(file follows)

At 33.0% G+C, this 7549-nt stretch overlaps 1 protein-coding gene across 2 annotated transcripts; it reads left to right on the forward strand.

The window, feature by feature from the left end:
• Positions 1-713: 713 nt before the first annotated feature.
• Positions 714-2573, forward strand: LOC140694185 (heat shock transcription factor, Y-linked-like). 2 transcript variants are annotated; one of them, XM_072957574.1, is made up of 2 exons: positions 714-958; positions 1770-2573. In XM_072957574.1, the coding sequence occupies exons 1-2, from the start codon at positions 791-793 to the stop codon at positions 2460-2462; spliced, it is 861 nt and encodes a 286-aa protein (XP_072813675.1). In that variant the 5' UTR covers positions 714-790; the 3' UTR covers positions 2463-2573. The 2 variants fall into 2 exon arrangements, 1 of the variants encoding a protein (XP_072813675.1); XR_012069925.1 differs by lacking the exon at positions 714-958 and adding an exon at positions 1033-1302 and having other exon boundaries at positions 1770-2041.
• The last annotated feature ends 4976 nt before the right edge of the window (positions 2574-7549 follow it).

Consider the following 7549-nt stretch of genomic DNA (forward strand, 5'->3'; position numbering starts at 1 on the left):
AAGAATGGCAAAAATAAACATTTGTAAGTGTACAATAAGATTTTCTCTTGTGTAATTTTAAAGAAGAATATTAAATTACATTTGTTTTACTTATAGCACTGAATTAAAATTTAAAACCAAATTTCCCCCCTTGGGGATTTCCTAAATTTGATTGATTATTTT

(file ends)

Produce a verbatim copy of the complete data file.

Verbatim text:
At 33.0% G+C, this 7549-nt stretch overlaps 1 protein-coding gene across 2 annotated transcripts; it reads left to right on the forward strand.

The window, feature by feature from the left end:
• Positions 1-713: 713 nt before the first annotated feature.
• Positions 714-2573, forward strand: LOC140694185 (heat shock transcription factor, Y-linked-like). 2 transcript variants are annotated; one of them, XM_072957574.1, is made up of 2 exons: positions 714-958; positions 1770-2573. In XM_072957574.1, the coding sequence occupies exons 1-2, from the start codon at positions 791-793 to the stop codon at positions 2460-2462; spliced, it is 861 nt and encodes a 286-aa protein (XP_072813675.1). In that variant the 5' UTR covers positions 714-790; the 3' UTR covers positions 2463-2573. The 2 variants fall into 2 exon arrangements, 1 of the variants encoding a protein (XP_072813675.1); XR_012069925.1 differs by lacking the exon at positions 714-958 and adding an exon at positions 1033-1302 and having other exon boundaries at positions 1770-2041.
• The last annotated feature ends 4976 nt before the right edge of the window (positions 2574-7549 follow it).

Consider the following 7549-nt stretch of genomic DNA (forward strand, 5'->3'; position numbering starts at 1 on the left):
AAGAATGGCAAAAATAAACATTTGTAAGTGTACAATAAGATTTTCTCTTGTGTAATTTTAAAGAAGAATATTAAATTACATTTGTTTTACTTATAGCACTGAATTAAAATTTAAAACCAAATTTCCCCCCTTGGGGATTTCCTAAATTTGATTGATTATTTT